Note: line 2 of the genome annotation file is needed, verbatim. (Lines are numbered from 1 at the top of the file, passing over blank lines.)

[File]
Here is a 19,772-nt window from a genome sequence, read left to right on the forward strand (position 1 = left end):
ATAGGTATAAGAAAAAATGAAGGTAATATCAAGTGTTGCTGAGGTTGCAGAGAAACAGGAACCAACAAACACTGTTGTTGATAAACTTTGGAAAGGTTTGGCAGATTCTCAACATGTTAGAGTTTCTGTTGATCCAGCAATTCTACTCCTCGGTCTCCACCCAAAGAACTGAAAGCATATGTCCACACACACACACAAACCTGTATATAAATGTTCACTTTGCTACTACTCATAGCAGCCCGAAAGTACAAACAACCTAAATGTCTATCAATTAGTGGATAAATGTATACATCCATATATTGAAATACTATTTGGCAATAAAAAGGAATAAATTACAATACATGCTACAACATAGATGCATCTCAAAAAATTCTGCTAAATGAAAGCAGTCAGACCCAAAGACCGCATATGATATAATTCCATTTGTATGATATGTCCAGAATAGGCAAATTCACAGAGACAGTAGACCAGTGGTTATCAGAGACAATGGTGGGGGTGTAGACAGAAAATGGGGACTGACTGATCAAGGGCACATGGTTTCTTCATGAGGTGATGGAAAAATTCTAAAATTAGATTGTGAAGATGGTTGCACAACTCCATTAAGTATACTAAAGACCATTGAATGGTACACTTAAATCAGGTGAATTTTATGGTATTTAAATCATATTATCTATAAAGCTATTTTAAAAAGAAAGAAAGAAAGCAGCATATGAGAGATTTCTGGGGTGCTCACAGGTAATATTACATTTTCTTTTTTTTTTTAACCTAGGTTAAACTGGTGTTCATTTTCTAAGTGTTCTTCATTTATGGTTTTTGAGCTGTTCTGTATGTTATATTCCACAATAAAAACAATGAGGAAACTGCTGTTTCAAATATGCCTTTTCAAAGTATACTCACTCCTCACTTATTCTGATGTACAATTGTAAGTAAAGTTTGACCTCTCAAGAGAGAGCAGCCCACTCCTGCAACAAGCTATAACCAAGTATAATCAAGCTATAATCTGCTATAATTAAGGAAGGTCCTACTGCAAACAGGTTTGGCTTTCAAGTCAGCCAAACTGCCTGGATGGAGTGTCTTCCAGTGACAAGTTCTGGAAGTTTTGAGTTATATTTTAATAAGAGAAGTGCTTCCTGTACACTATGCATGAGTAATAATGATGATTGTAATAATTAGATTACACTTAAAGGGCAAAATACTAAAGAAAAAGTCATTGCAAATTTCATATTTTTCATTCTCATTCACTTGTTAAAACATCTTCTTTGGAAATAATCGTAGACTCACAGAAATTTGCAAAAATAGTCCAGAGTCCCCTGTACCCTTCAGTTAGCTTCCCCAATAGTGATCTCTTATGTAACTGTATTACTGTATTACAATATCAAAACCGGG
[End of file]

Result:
ATAGGTATAAGAAAAAATGAAGGTAATATCAAGTGTTGCTGAGGTTGCAGAGAAACAGGAACCAACAAACACTGTTGTTGATAAACTTTGGAAAGGTTTGGCAGATTCTCAACATGTTAGAGTTTCTGTTGATCCAGCAATTCTACTCCTCGGTCTCCACCCAAAGAACTGAAAGCATATGTCCACACACACACACAAACCTGTATATAAATGTTCACTTTGCTACTACTCATAGCAGCCCGAAAGTACAAACAACCTAAATGTCTATCAATTAGTGGATAAATGTATACATCCATATATTGAAATACTATTTGGCAATAAAAAGGAATAAATTACAATACATGCTACAACATAGATGCATCTCAAAAAATTCTGCTAAATGAAAGCAGTCAGACCCAAAGACCGCATATGATATAATTCCATTTGTATGATATGTCCAGAATAGGCAAATTCACAGAGACAGTAGACCAGTGGTTATCAGAGACAATGGTGGGGGTGTAGACAGAAAATGGGGACTGACTGATCAAGGGCACATGGTTTCTTCATGAGGTGATGGAAAAATTCTAAAATTAGATTGTGAAGATGGTTGCACAACTCCATTAAGTATACTAAAGACCATTGAATGGTACACTTAAATCAGGTGAATTTTATGGTATTTAAATCATATTATCTATAAAGCTATTTTAAAAAGAAAGAAAGAAAGCAGCATATGAGAGATTTCTGGGGTGCTCACAGGTAATATTACATTTTCTTTTTTTTTTTAACCTAGGTTAAACTGGTGTTCATTTTCTAAGTGTTCTTCATTTATGGTTTTTGAGCTGTTCTGTATGTTATATTCCACAATAAAAACAATGAGGAAACTGCTGTTTCAAATATGCCTTTTCAAAGTATACTCACTCCTCACTTATTCTGATGTACAATTGTAAGTAAAGTTTGACCTCTCAAGAGAGAGCAGCCCACTCCTGCAACAAGCTATAACCAAGTATAATCAAGCTATAATCTGCTATAATTAAGGAAGGTCCTACTGCAAACAGGTTTGGCTTTCAAGTCAGCCAAACTGCCTGGATGGAGTGTCTTCCAGTGACAAGTTCTGGAAGTTTTGAGTTATATTTTAATAAGAGAAGTGCTTCCTGTACACTATGCATGAGTAATAATGATGATTGTAATAATTAGATTACACTTAAAGGGCAAAATACTAAAGAAAAAGTCATTGCAAATTTCATATTTTTCATTCTCATTCACTTGTTAAAACATCTTCTTTGGAAATAATCGTAGACTCACAGAAATTTGCAAAAATAGTCCAGAGTCCCCTGTACCCTTCAGTTAGCTTCCCCAATAGTGATCTCTTATGTAACTGTATTACTGTATTACAATATCAAAACCGGG